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Washington Journal of Law, Technology & Arts

Abstract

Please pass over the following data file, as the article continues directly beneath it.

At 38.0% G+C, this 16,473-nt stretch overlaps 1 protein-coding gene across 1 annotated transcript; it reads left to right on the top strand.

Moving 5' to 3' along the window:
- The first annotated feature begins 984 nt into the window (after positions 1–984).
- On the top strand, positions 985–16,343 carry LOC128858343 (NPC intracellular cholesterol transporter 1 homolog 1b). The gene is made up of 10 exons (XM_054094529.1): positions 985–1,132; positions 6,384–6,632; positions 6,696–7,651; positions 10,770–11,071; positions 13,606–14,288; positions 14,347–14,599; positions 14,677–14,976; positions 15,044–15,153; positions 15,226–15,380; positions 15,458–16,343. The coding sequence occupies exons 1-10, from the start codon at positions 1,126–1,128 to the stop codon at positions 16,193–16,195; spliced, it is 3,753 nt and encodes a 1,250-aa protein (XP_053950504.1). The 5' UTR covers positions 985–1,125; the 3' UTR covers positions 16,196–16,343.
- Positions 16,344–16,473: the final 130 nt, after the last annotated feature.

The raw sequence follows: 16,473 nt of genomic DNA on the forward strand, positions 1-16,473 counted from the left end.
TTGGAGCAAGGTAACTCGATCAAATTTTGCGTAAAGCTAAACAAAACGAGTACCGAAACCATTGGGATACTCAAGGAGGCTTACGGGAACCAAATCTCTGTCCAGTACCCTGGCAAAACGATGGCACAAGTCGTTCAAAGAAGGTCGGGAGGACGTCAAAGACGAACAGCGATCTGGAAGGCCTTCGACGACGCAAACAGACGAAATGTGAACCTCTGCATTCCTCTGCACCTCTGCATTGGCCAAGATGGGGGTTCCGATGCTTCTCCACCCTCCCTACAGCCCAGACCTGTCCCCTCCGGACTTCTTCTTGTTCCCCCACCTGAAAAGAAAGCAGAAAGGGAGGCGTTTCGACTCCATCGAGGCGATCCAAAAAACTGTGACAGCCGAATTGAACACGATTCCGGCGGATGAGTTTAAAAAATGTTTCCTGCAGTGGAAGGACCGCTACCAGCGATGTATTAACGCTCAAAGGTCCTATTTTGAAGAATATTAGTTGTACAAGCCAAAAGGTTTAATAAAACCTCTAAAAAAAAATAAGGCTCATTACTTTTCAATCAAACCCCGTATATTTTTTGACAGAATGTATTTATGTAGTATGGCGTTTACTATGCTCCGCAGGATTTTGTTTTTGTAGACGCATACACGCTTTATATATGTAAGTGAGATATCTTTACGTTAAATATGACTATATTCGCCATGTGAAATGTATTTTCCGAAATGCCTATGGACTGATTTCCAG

In Rossi v. Motion Picture Association of America Inc., the U.S. Court of Appeals for the Ninth Circuit recently held that the notice and takedown provision of the DMCA requires a subjective “good faith” belief that a website is infringing copyrighted material, and not an objective showing by the complaining party. A subjective standard for notice and takedown may do less to promote collaboration between service providers and copyright owners, judicial economy, or fair website management than would an objective standard requiring a minimal degree of investigation. This article concludes, however, that a subjective standard is supported by the literal wording of the statute and results in a cautious approach to protecting copyright owners.

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